When you look at the other sorts of schemes, the aspirational scheme, these are often run by, or managed by, a professional association. It might be in the case of the United States, it’s part of CAP. In Australia, it’s run by the College of Pathologists, and similarly in other countries. It’s about the profession trying to improve the quality of laboratories so they can be more experimental. You might change the program year to year. You might improve or change the specifications that are required, which are usually much tighter than in a regulatory scheme, but you might actually change them overtime to try and improve the quality of laboratories. You may run more samples because what you want laboratories to do is if they’ve in fact not performed as well as other laboratories have in a particular program, you’d like to give them the opportunity to show improvement so you might send out more samples. You might send out samples with a broader range of concentrations because you want to look at the low end and the high end as well as the normal, and you might have more education associated with it.

So, you may have training programs that teach laboratories how to interpret the results, but more importantly, how to use the results to improve their performance. There is a problem with these sorts of programs, though. If laboratory fails, they don’t necessarily have to do anything about that failure. The accrediting agency, when they go around and assess the laboratory, they may say, “Well, what have you done about this?” But there isn’t the same impostor laboratory to improve performance. And I should say there may also be other sorts of schemes, like pre- and post- analytical schemes that look at things other than just the performance of a measurement process.

Bob Barrett:
What specific advantages are there for purely educational EQA schemes?

Tony Badrick:
I think it’s about quality improvement. I’ve mentioned that they’ll have more samples or tighter goals, but education about the quality improvement process, so they’re really using the EQA scheme as a mechanism that leads to information that laboratories can use to improve what they do. That may well be that they can identify that they could do better, so they need to change their processes, or it may well identify that they’re using a method that’s not as good as the best methods that are out there, so eventually, they may need to change what they’re doing in terms of the methods that they’re using. So it’s about improvement of laboratories by providing them with information from their peers, to allow them to achieve that improvement. And it’s also about education of more junior staff as they see: this is how we can improve what we do by analyzing these samples, comparing our performance against everybody else, and then using that information to improve what we do, so it’s about improvement.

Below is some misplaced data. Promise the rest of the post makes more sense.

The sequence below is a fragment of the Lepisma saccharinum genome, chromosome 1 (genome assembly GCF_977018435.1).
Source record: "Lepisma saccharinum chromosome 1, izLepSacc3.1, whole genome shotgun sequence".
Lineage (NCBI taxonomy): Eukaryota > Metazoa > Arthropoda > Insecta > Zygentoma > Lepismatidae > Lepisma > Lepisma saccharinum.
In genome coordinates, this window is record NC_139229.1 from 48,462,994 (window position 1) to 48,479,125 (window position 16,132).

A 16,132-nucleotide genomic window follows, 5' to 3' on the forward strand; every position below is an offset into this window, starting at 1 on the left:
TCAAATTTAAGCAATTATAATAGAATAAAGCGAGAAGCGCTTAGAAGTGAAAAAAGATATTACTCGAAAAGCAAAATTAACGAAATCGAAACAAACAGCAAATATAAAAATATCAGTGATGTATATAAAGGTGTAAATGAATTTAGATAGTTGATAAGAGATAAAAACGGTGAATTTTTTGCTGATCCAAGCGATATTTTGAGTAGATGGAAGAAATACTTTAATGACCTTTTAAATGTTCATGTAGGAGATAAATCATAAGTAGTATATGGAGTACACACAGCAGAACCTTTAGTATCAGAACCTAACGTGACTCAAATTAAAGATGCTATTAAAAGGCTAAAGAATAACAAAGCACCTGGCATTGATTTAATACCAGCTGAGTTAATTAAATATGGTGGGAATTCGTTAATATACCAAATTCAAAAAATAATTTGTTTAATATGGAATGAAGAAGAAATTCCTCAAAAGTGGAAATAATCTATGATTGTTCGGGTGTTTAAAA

Bob Barrett:
What role do EQA schemes play in accreditation and fulfillment of regulatory requirements? And do programs that are primarily regulatory have their own advantages?

Tony Badrick:
The role of EQA is critical. It’s really for laboratories to demonstrate the quality of their results, and certainly ISO 15189, which I think most laboratories are accredited to or something very similar, require that laboratories participate in EQA, and as I’ve said, what EQA provides is feedback to laboratories on how to improve what they do.

And certainly, participation in an EQA and the performance are both critical. Laboratories need to participate. We always see at this EQA, if laboratories don’t participate or if they send in results that are late, or if they amend their reports, that’s a flag that there’s a problem with that laboratory. But laboratories should focus on their response to EQA. That’s where improvement comes from and how to interpret these results. Regulatory schemes certainly have the advantage that it’s compulsory, that you enrolled in the EQA and that you pass. But that’s a very low mark, to pass, so I think that’s an advantage, but a small one compared with the improvements and the education that are associated with the education schemes.